With regard to demand characteristics, it is also important to mote that a number of studies have observed that young children do not understand the motives and intent behind TV commercials (e.g. Robertson & Rossiter, 1974). As a result, they are not likely to be moved to hypothesize what is expected of them in an experiment, as a function of the messages to which they are exposed. Utilizing young children in an experiment, in many regards ensures a relatively "naive" population.

This study considered sugared snack foods and sugared breakfast cereals as belonging together toward one end of the low-high nutritions spectrum. Indeed, at least anecdotal evidence suggests that many children treat sugared breakfast cereals as snacks rather than breakfast foods thus blurring the distinction between the two. Nevertheless, there may be good reason to treat the two types of foods separately. For example, the role of cereal in a balanced breakfast is a complex issue and one that perhaps could be addressed more comprehensively than was the case in this study. In fact, the Fat Albert program contained only one very brief reference to breakfast cereals and only one of the PSA's dealt with breakfast cereals. This suggests that an increased focus on breakfast foods in this study might have resulted in greater differences with regard to breakfast food choices. However, the results provide some evidence counter to this hypothesis. The one PSA that did deal with breakfast cereal was much more explicit with regard to the problems associated with sugared cereals than the Fat Albert program was, yet only the children who viewed Fat Albert selected fewer less nutritious breakfast foods relative to the control group or those seeing Yogi's Gang plus commercials. The relative absence of significance with regard to the breakfast food choices in this study may be more readily understood by examining the dependent measures. The inclusion of only two sets of breakfast foods provided a relatively reduced range of potential responses. Moreover, the repetition of all the alternatives except the cereals further constrained the range of possible responses. In sum, future studies that treat breakfast foods and sugared snacks separately could encourage greater specification and elaboration with regard to both the independent and dependent variables.

The general discussion that followed the administration of the questionnaire suggested that children may well consider the issues raised during the experiment with much more specificity than the global "good-bad" "healthy-non healthy" measure that was obtained. For example, when asked what people should do if they were constantly tempted to "eat things that were not good for them" responses included the following: "they should try and avoid the aisles in the supermarket with all of these foods"; "they should brush their teeth after each snack"; "they should try to get good things like fruit inside the chocolate". Thus when pressed further, children appear to be able to treat the nutritional issue in a more multidimensional manner. In fact, while the global awareness of whether foods are or are not nutritious may not be predictive of actual choice behavior, the more specific cognitions children have, or can be taught to have, may be more useful as predictors in future research.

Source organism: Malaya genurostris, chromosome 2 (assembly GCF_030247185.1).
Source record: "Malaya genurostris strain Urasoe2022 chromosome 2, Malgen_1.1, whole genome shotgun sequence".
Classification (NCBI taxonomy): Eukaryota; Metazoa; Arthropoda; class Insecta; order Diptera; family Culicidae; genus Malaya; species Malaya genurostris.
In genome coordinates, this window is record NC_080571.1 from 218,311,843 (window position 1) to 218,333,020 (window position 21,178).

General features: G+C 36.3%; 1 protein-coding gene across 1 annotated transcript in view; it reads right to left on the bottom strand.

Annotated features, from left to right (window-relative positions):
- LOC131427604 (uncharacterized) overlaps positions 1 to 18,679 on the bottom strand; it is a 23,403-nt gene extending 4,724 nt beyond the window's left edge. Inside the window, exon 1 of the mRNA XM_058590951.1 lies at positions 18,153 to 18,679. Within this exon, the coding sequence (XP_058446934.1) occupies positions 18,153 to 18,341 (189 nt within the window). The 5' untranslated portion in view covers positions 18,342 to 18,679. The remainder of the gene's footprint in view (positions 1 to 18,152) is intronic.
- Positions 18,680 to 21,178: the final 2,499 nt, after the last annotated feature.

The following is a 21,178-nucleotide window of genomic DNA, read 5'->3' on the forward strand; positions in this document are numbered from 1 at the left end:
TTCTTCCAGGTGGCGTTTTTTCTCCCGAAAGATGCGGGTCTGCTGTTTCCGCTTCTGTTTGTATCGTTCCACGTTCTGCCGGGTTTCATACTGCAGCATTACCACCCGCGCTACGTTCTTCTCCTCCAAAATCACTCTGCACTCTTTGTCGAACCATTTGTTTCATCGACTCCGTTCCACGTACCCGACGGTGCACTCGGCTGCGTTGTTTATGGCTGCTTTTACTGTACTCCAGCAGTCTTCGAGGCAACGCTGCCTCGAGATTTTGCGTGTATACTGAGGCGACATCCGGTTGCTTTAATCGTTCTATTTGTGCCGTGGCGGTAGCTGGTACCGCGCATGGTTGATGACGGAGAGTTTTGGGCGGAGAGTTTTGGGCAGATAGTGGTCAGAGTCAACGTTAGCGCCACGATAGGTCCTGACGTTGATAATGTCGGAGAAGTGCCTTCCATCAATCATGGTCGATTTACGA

FOOTNOTES

The cooperation of many individuals at the Institute for Communication Research, Stanford University, in particular Don Roberts, is gratefully acknowledged. The assistance of Doreen Croft, Carol Goldberg and Laurel Ward was also appreciated. Thanks are due to Sally Williams of the Committee on Children's Television, San Francisco; Lou Scheimer and Norman Prescott of Filmation, Reseda CA and Lee Hambleton of CFCF-TV, Montreal for much of the TV materials provided.

While Kool-Aid may seem to be an unusual breakfast alternative, in fact, it has been found (e.g. Jenkins et al, 1975) that a small but significant proportion of children do drink Kool-Aid or Pop for breakfast.

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Ward, Scott and Daniel Wackman, "Family and Media Influences on Adolescent Consumer Learning," American Behavioral Scientist, 14 (3) January 1971.

White House Conference on Food, Nutrition and Health Final Report, Washington, D.C., Government Printing Office, 1971.